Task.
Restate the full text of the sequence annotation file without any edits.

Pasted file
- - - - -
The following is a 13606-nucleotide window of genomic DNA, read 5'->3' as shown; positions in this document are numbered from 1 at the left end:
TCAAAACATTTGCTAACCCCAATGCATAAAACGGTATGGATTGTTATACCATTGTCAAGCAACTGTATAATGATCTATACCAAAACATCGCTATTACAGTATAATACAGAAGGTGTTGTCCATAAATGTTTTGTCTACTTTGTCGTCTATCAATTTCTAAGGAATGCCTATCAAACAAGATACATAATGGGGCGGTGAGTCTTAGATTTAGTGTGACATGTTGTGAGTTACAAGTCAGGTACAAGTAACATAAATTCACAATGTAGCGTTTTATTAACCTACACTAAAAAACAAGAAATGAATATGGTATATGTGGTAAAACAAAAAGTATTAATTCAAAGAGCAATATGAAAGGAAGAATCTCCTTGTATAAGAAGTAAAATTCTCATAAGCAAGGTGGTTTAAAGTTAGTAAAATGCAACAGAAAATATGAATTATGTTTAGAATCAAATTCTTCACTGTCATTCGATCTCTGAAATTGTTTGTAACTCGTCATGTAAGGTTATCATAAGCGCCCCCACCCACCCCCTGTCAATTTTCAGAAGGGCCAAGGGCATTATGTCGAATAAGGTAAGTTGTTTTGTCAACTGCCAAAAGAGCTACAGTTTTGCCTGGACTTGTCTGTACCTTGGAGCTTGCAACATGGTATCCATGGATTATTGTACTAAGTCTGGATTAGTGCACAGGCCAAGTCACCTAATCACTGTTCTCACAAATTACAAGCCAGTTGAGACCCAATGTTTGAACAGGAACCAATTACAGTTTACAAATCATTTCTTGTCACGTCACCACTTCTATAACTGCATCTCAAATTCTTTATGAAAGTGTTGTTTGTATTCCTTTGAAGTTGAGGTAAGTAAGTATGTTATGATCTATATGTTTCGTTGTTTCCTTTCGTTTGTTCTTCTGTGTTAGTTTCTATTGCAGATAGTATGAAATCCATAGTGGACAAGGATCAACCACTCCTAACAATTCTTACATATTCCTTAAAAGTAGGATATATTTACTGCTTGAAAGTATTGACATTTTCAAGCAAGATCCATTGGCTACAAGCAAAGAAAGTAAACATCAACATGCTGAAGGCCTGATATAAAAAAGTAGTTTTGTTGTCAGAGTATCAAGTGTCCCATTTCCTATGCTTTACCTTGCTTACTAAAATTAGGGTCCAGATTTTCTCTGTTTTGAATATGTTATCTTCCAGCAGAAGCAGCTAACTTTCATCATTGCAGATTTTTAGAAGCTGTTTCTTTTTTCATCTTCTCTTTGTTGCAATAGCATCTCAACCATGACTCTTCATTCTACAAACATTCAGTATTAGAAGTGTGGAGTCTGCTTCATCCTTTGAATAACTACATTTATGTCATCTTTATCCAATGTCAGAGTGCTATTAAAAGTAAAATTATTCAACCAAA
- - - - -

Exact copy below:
The following is a 13606-nucleotide window of genomic DNA, read 5'->3' as shown; positions in this document are numbered from 1 at the left end:
TCAAAACATTTGCTAACCCCAATGCATAAAACGGTATGGATTGTTATACCATTGTCAAGCAACTGTATAATGATCTATACCAAAACATCGCTATTACAGTATAATACAGAAGGTGTTGTCCATAAATGTTTTGTCTACTTTGTCGTCTATCAATTTCTAAGGAATGCCTATCAAACAAGATACATAATGGGGCGGTGAGTCTTAGATTTAGTGTGACATGTTGTGAGTTACAAGTCAGGTACAAGTAACATAAATTCACAATGTAGCGTTTTATTAACCTACACTAAAAAACAAGAAATGAATATGGTATATGTGGTAAAACAAAAAGTATTAATTCAAAGAGCAATATGAAAGGAAGAATCTCCTTGTATAAGAAGTAAAATTCTCATAAGCAAGGTGGTTTAAAGTTAGTAAAATGCAACAGAAAATATGAATTATGTTTAGAATCAAATTCTTCACTGTCATTCGATCTCTGAAATTGTTTGTAACTCGTCATGTAAGGTTATCATAAGCGCCCCCACCCACCCCCTGTCAATTTTCAGAAGGGCCAAGGGCATTATGTCGAATAAGGTAAGTTGTTTTGTCAACTGCCAAAAGAGCTACAGTTTTGCCTGGACTTGTCTGTACCTTGGAGCTTGCAACATGGTATCCATGGATTATTGTACTAAGTCTGGATTAGTGCACAGGCCAAGTCACCTAATCACTGTTCTCACAAATTACAAGCCAGTTGAGACCCAATGTTTGAACAGGAACCAATTACAGTTTACAAATCATTTCTTGTCACGTCACCACTTCTATAACTGCATCTCAAATTCTTTATGAAAGTGTTGTTTGTATTCCTTTGAAGTTGAGGTAAGTAAGTATGTTATGATCTATATGTTTCGTTGTTTCCTTTCGTTTGTTCTTCTGTGTTAGTTTCTATTGCAGATAGTATGAAATCCATAGTGGACAAGGATCAACCACTCCTAACAATTCTTACATATTCCTTAAAAGTAGGATATATTTACTGCTTGAAAGTATTGACATTTTCAAGCAAGATCCATTGGCTACAAGCAAAGAAAGTAAACATCAACATGCTGAAGGCCTGATATAAAAAAGTAGTTTTGTTGTCAGAGTATCAAGTGTCCCATTTCCTATGCTTTACCTTGCTTACTAAAATTAGGGTCCAGATTTTCTCTGTTTTGAATATGTTATCTTCCAGCAGAAGCAGCTAACTTTCATCATTGCAGATTTTTAGAAGCTGTTTCTTTTTTCATCTTCTCTTTGTTGCAATAGCATCTCAACCATGACTCTTCATTCTACAAACATTCAGTATTAGAAGTGTGGAGTCTGCTTCATCCTTTGAATAACTACATTTATGTCATCTTTATCCAATGTCAGAGTGCTATTAAAAGTAAAATTATTCAACCAAA